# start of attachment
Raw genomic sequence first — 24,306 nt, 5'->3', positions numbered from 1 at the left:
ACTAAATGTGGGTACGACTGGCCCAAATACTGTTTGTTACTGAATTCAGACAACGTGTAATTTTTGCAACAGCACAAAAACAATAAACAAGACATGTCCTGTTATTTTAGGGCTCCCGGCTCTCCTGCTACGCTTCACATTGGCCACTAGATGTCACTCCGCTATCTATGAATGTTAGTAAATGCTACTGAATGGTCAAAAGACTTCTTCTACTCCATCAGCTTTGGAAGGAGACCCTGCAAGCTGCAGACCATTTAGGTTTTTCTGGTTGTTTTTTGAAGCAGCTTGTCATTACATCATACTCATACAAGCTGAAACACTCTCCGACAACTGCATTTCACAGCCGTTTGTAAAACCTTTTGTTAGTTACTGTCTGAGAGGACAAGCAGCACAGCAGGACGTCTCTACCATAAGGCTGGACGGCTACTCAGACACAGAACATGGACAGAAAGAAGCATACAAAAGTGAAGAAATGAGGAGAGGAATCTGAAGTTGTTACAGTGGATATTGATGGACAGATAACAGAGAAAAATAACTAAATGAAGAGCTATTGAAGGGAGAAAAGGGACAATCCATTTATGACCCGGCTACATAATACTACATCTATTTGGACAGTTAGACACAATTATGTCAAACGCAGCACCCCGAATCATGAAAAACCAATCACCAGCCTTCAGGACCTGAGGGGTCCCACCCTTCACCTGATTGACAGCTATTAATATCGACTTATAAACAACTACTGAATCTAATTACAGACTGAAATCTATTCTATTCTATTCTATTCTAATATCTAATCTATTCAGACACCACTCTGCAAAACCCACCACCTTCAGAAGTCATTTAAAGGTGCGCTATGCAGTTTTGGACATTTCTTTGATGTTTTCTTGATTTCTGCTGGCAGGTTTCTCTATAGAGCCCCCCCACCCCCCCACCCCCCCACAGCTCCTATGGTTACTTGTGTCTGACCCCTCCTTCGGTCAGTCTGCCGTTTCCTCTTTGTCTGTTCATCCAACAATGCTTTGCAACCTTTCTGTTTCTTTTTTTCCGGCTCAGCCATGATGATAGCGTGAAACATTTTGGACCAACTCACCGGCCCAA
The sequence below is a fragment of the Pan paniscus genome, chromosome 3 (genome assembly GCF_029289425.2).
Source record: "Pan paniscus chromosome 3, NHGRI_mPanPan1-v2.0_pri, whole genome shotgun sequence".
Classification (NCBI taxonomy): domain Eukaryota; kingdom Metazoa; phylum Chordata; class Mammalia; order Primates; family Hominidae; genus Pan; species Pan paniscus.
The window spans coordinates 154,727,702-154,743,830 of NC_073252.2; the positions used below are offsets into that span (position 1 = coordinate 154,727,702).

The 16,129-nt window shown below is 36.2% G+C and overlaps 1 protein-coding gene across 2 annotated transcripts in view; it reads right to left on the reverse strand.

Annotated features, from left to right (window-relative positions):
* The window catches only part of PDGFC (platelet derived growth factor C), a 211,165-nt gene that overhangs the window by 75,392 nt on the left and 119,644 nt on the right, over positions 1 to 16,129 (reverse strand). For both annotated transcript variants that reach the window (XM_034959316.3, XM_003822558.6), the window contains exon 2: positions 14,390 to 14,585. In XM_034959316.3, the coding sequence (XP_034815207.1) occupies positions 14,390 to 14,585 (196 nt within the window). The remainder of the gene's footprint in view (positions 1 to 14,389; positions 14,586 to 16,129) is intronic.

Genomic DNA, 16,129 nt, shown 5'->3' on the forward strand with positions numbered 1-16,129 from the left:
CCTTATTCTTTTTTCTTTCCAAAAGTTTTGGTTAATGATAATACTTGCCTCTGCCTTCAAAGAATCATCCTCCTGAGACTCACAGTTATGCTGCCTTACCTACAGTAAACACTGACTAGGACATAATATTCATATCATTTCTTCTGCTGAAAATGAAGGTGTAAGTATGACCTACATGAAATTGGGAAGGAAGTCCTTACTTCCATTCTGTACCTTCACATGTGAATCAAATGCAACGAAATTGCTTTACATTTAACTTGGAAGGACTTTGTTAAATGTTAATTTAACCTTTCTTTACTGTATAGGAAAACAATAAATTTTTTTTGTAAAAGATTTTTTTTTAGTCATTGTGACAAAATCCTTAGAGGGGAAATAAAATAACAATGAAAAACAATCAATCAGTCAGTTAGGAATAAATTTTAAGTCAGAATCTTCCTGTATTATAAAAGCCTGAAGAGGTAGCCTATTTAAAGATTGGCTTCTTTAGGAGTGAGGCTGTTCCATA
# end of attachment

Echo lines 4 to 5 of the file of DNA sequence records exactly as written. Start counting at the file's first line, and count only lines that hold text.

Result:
Source record: "Pan paniscus chromosome 3, NHGRI_mPanPan1-v2.0_pri, whole genome shotgun sequence".
Classification (NCBI taxonomy): domain Eukaryota; kingdom Metazoa; phylum Chordata; class Mammalia; order Primates; family Hominidae; genus Pan; species Pan paniscus.